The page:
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A Dutch Feral Rescue Story
When the neighborhood cats took over our garden from our resident cats, we decided to adopt a young tom to claim back their territory. At the rescue, I immediately fell in love with a frightened feral kitten. He was a 6-month ginger tom. He and his mother and brother had been caught on the outskirts of our town, in the polder.
People had alarmed the rescue because the feral family had made a habit of raiding the dustbins and worrying the resident cats. They caught quite a number of ferals, neutered them all, and kept the kittens and young adults for rehoming. Most of them, if ever rehomed, would become farm cats.
I had no experience whatsoever with feral cats, but I didn’t care, I loved him from the moment I set eyes on him. He was coming home with me. We kept him in a dog cage in the living room, so he could get used to us. Because he would stand on his hind legs to reach a bowl of food, any food, and wolfed it down before I could even put it down, we called him Jiskefet, which is Frisian for the dustbin. But that was the one and the only moment he would forget his fear of us when we had a bowl of food in our hands.
We expected we would need a lot of patience with this skittish little guy. But things turned out very differently.
Within a couple of days of his arrival, he developed cat flu. He was desperately ill, with a high fever and his eyes running with a yellow discharge. It was quite a challenge to give him his medication and wash out his eyes and put salve in them, but after a few days he seemed to understand we were trying to help him and he relaxed and seemed to be grateful we were treating him.
It was a miracle. Within weeks, our feral chap turned into my most loyal admirer, he worshipped the ground I walked on and followed me everywhere. At night, he would sleep on my bed and cuddle up to me as close as possible. If I was ill, he wouldn’t leave my side. I jokingly called him my guardian angel. He truly was the light in my life.
Jiskefet loved the outdoors. He frequented the park on the other side of our street and would stay away for hours. He was a proficient hunter and would bring us lots of presents: mice, rats, moles, even wild rabbits. But I don’t believe he ever ate any of this, himself, or else he was insatiable, for he always came home for his dinner.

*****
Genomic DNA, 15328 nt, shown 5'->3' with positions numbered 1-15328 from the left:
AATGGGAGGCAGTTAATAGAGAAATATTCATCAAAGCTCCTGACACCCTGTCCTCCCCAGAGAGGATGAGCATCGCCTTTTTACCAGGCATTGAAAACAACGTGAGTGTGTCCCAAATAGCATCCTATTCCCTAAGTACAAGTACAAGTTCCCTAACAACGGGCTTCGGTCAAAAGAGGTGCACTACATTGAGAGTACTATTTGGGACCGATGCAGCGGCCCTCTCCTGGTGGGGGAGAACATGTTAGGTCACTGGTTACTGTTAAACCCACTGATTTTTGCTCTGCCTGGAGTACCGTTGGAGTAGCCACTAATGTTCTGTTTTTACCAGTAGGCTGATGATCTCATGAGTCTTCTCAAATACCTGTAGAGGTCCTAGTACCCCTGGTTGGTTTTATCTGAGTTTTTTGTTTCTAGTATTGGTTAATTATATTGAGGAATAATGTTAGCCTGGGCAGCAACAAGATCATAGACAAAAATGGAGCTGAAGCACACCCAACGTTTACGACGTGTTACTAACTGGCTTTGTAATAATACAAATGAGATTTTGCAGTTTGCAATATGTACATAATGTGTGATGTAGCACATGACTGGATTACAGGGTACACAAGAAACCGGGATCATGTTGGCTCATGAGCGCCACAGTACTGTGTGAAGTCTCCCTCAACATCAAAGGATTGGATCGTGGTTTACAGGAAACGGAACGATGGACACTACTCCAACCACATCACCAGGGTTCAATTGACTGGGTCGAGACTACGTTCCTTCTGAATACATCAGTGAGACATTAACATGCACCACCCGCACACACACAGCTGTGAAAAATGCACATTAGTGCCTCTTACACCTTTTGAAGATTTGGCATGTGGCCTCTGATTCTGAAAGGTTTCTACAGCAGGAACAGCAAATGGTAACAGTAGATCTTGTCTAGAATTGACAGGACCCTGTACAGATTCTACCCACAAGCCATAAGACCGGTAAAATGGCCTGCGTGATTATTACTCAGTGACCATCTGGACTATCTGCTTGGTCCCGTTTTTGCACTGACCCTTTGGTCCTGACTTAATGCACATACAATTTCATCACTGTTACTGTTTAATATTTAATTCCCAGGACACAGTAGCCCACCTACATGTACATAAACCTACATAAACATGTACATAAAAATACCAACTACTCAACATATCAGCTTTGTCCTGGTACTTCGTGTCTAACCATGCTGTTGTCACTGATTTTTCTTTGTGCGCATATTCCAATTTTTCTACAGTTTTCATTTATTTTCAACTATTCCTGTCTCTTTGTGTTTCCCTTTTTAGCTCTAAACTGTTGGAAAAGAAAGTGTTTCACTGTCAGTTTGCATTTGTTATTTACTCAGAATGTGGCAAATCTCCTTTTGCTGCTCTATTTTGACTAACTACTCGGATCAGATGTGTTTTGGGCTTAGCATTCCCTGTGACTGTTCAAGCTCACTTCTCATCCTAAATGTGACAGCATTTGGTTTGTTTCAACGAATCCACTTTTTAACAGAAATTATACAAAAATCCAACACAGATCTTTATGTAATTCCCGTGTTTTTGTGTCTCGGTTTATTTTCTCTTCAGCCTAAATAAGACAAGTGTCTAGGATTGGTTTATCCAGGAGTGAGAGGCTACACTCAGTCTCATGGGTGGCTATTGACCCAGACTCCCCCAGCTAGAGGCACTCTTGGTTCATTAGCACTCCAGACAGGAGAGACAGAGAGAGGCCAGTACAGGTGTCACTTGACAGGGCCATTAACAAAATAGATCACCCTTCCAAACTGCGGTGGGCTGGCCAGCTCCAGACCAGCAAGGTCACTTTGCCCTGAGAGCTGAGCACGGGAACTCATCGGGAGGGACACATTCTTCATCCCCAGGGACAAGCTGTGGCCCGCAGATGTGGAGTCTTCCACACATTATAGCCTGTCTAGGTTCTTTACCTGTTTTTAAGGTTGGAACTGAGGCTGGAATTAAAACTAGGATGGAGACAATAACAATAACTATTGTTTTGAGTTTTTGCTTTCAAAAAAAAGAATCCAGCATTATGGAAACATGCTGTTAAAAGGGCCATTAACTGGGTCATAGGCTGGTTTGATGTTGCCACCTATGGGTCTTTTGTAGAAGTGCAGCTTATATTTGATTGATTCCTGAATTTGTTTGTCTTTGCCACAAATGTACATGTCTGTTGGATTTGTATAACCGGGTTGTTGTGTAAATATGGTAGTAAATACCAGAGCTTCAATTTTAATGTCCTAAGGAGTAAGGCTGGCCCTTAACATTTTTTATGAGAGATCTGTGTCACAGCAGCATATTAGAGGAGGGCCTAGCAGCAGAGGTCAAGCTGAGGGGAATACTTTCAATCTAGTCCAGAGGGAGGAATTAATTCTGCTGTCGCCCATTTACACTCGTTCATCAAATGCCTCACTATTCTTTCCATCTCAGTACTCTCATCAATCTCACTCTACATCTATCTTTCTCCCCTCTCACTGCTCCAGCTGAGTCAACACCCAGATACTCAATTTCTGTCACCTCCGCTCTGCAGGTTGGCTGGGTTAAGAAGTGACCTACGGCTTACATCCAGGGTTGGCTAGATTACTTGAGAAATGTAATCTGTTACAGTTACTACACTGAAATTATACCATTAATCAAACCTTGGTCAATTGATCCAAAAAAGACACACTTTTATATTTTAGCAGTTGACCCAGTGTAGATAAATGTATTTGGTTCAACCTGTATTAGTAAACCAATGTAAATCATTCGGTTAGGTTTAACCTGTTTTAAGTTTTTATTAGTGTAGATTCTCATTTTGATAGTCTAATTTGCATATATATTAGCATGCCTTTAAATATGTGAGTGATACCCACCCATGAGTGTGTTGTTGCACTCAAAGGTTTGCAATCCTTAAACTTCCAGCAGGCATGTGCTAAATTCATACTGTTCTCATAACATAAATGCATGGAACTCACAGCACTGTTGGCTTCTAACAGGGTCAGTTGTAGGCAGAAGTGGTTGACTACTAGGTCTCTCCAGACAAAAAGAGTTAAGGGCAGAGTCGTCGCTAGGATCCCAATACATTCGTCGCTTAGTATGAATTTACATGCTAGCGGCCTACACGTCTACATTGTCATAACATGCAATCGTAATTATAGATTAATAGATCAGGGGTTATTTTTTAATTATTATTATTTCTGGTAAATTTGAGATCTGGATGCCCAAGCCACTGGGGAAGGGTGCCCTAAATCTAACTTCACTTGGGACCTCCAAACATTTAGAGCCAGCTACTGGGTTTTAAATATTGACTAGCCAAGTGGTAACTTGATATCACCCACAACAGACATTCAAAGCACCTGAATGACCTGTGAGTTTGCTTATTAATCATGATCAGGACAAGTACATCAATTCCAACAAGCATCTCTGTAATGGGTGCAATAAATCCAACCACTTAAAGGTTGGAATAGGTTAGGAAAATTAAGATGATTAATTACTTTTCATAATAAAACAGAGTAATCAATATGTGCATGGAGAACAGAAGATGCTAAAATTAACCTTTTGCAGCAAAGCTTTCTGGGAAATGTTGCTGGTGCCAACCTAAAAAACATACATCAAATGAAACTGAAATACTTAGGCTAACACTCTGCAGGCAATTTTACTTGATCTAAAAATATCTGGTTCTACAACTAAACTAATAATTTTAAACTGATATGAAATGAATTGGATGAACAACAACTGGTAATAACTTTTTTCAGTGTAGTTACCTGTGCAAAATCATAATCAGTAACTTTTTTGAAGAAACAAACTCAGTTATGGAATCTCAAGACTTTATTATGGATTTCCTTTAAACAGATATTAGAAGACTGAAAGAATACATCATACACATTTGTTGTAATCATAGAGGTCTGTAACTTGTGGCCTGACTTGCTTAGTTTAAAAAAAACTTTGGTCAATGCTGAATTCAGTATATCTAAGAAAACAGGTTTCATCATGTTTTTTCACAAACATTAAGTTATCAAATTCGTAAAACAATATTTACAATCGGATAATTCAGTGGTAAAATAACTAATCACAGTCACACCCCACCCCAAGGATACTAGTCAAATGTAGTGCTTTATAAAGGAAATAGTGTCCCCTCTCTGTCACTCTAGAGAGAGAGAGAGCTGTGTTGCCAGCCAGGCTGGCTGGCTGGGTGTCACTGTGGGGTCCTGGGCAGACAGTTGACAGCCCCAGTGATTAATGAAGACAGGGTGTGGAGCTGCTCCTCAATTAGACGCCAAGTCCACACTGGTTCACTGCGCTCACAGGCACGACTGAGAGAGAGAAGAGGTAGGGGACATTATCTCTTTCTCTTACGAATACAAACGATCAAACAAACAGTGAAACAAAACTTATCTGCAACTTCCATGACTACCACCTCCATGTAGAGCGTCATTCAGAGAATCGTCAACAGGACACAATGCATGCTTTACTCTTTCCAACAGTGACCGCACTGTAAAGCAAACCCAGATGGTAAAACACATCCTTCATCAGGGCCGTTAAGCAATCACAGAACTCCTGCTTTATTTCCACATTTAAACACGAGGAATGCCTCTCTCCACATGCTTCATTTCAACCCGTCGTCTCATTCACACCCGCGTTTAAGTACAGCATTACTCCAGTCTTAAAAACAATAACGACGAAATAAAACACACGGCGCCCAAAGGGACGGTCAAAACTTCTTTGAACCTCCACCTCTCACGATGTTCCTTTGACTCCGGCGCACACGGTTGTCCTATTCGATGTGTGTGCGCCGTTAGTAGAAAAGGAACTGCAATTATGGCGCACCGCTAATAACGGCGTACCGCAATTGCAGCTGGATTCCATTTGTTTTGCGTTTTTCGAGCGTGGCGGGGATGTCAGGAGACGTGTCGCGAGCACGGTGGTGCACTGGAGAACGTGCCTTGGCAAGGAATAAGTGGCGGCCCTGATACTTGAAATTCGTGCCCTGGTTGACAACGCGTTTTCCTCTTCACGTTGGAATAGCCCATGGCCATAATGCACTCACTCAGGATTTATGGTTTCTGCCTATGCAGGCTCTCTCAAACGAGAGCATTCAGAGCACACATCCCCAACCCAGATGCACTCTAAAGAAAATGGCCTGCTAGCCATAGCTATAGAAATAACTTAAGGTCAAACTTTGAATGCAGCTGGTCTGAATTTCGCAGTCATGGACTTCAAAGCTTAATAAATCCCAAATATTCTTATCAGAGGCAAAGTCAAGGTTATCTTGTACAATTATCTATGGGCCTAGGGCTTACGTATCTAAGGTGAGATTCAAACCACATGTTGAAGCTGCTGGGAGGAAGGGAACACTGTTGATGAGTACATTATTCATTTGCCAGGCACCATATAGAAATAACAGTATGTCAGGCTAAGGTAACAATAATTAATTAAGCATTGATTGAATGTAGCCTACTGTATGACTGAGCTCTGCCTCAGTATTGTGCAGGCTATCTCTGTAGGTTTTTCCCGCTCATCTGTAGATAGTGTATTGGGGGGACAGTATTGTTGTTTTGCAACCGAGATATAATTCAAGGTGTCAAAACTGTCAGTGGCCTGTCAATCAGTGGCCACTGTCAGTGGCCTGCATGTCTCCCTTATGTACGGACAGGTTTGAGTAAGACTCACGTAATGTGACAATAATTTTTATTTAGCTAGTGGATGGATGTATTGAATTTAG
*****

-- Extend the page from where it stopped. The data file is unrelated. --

For well over 2 years, we were the happiest cat slaves in the world. Then, late one Sunday night, the inevitable happened. The doorbell rang and a lady told us she had found him on the curb, killed by a car. Even though our street was very quiet, he had managed to cross just as a car was passing. He had broken his neck, but he was so beautiful as he lay there, so serene, and not a mark on him. The only proof of the accident was his flopping head when I picked him up to carry him home.
We put him in the living room and the other cats came in and walked over to him. It really looked like they were paying their respects to him, saying their final goodbyes. We buried him in the garden that same night.
Dustbin’s Farewell Present
The tears streamed down my face as we dug the grave and gently lowered him into the hole. But just as the first earth landed on his limp body, a curious thing happened. It was like a voice spoke inside my head. I knew, I simply knew, we had to be at a certain rescue, one we had never been to before, by 11 am the next morning.
When we got there, this abandoned cat sat on the window sill as if he was waiting for our arrival. He followed us around while we were viewing every single cat in the rescue, but we couldn’t find the cat that touched my soul. My husband said: I think this cat has chosen us, and when I put down the carrier, he just walked in and gave me a head butt as if to say: close it. Then I knew he was meant for us, and we were meant for him. Jiskefet had chosen him.
To this day, I am convinced this was Jiskefet’s farewell present. It was Jiskefet who told both me and Ricky to be ready for each other. Like a true guardian angel, he had found me a cat who needed my love and comfort as much as I needed his.
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